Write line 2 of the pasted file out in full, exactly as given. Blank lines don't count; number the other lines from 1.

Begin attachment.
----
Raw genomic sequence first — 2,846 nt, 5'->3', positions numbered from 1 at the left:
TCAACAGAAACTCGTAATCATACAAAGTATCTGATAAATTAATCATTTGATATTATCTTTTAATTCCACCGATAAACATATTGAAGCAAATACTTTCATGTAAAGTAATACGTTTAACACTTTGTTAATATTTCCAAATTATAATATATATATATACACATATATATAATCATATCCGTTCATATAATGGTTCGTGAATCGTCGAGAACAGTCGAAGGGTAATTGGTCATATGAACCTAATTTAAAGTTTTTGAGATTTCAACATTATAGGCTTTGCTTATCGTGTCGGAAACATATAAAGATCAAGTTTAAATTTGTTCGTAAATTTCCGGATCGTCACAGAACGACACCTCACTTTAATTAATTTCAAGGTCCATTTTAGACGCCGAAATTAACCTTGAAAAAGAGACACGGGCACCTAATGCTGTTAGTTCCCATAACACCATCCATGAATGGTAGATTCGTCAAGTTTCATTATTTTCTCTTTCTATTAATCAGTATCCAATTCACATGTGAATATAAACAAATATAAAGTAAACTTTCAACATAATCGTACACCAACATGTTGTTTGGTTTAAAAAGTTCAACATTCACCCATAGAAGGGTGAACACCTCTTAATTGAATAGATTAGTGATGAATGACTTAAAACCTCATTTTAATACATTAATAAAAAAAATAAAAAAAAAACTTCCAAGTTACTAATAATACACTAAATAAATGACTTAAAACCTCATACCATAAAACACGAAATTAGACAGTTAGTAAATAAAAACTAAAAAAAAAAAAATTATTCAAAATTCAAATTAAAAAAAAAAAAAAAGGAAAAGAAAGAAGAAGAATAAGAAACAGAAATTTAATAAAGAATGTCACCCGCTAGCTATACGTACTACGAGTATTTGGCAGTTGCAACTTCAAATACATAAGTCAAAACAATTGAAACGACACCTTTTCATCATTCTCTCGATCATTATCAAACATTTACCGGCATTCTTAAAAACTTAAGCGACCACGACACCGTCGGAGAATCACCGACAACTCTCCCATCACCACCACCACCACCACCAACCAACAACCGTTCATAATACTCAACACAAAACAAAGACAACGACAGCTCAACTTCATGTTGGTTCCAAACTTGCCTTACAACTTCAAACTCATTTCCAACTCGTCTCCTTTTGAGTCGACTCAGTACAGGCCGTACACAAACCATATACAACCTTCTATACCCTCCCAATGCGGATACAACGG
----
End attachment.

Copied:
TCAACAGAAACTCGTAATCATACAAAGTATCTGATAAATTAATCATTTGATATTATCTTTTAATTCCACCGATAAACATATTGAAGCAAATACTTTCATGTAAAGTAATACGTTTAACACTTTGTTAATATTTCCAAATTATAATATATATATATACACATATATATAATCATATCCGTTCATATAATGGTTCGTGAATCGTCGAGAACAGTCGAAGGGTAATTGGTCATATGAACCTAATTTAAAGTTTTTGAGATTTCAACATTATAGGCTTTGCTTATCGTGTCGGAAACATATAAAGATCAAGTTTAAATTTGTTCGTAAATTTCCGGATCGTCACAGAACGACACCTCACTTTAATTAATTTCAAGGTCCATTTTAGACGCCGAAATTAACCTTGAAAAAGAGACACGGGCACCTAATGCTGTTAGTTCCCATAACACCATCCATGAATGGTAGATTCGTCAAGTTTCATTATTTTCTCTTTCTATTAATCAGTATCCAATTCACATGTGAATATAAACAAATATAAAGTAAACTTTCAACATAATCGTACACCAACATGTTGTTTGGTTTAAAAAGTTCAACATTCACCCATAGAAGGGTGAACACCTCTTAATTGAATAGATTAGTGATGAATGACTTAAAACCTCATTTTAATACATTAATAAAAAAAATAAAAAAAAAACTTCCAAGTTACTAATAATACACTAAATAAATGACTTAAAACCTCATACCATAAAACACGAAATTAGACAGTTAGTAAATAAAAACTAAAAAAAAAAAAATTATTCAAAATTCAAATTAAAAAAAAAAAAAAAGGAAAAGAAAGAAGAAGAATAAGAAACAGAAATTTAATAAAGAATGTCACCCGCTAGCTATACGTACTACGAGTATTTGGCAGTTGCAACTTCAAATACATAAGTCAAAACAATTGAAACGACACCTTTTCATCATTCTCTCGATCATTATCAAACATTTACCGGCATTCTTAAAAACTTAAGCGACCACGACACCGTCGGAGAATCACCGACAACTCTCCCATCACCACCACCACCACCACCAACCAACAACCGTTCATAATACTCAACACAAAACAAAGACAACGACAGCTCAACTTCATGTTGGTTCCAAACTTGCCTTACAACTTCAAACTCATTTCCAACTCGTCTCCTTTTGAGTCGACTCAGTACAGGCCGTACACAAACCATATACAACCTTCTATACCCTCCCAATGCGGATACAACGG